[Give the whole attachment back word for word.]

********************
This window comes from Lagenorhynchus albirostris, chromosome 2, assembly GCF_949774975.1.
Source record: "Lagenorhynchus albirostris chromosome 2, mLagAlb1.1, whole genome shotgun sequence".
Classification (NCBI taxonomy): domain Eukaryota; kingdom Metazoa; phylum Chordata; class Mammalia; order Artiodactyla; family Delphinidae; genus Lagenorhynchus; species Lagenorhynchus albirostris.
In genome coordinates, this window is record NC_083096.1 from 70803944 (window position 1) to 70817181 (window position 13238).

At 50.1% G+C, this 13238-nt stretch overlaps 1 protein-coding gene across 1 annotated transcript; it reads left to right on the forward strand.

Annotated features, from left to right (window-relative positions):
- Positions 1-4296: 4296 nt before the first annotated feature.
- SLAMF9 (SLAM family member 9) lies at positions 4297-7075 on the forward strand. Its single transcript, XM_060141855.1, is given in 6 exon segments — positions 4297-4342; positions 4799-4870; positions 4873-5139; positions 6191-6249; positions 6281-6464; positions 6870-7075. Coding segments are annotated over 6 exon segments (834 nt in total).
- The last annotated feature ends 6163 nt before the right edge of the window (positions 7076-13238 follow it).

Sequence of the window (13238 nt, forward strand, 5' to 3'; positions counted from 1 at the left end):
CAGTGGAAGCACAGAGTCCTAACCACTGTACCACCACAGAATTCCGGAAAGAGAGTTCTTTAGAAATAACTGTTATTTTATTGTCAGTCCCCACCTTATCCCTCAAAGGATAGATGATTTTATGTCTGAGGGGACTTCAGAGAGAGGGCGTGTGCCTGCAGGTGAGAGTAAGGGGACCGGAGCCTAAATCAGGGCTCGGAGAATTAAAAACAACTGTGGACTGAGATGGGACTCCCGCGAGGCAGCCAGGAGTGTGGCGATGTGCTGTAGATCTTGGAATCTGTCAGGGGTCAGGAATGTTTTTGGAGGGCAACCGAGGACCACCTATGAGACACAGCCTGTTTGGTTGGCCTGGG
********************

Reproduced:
This window comes from Lagenorhynchus albirostris, chromosome 2, assembly GCF_949774975.1.
Source record: "Lagenorhynchus albirostris chromosome 2, mLagAlb1.1, whole genome shotgun sequence".
Classification (NCBI taxonomy): domain Eukaryota; kingdom Metazoa; phylum Chordata; class Mammalia; order Artiodactyla; family Delphinidae; genus Lagenorhynchus; species Lagenorhynchus albirostris.
In genome coordinates, this window is record NC_083096.1 from 70803944 (window position 1) to 70817181 (window position 13238).

At 50.1% G+C, this 13238-nt stretch overlaps 1 protein-coding gene across 1 annotated transcript; it reads left to right on the forward strand.

Annotated features, from left to right (window-relative positions):
- Positions 1-4296: 4296 nt before the first annotated feature.
- SLAMF9 (SLAM family member 9) lies at positions 4297-7075 on the forward strand. Its single transcript, XM_060141855.1, is given in 6 exon segments — positions 4297-4342; positions 4799-4870; positions 4873-5139; positions 6191-6249; positions 6281-6464; positions 6870-7075. Coding segments are annotated over 6 exon segments (834 nt in total).
- The last annotated feature ends 6163 nt before the right edge of the window (positions 7076-13238 follow it).

Sequence of the window (13238 nt, forward strand, 5' to 3'; positions counted from 1 at the left end):
CAGTGGAAGCACAGAGTCCTAACCACTGTACCACCACAGAATTCCGGAAAGAGAGTTCTTTAGAAATAACTGTTATTTTATTGTCAGTCCCCACCTTATCCCTCAAAGGATAGATGATTTTATGTCTGAGGGGACTTCAGAGAGAGGGCGTGTGCCTGCAGGTGAGAGTAAGGGGACCGGAGCCTAAATCAGGGCTCGGAGAATTAAAAACAACTGTGGACTGAGATGGGACTCCCGCGAGGCAGCCAGGAGTGTGGCGATGTGCTGTAGATCTTGGAATCTGTCAGGGGTCAGGAATGTTTTTGGAGGGCAACCGAGGACCACCTATGAGACACAGCCTGTTTGGTTGGCCTGGG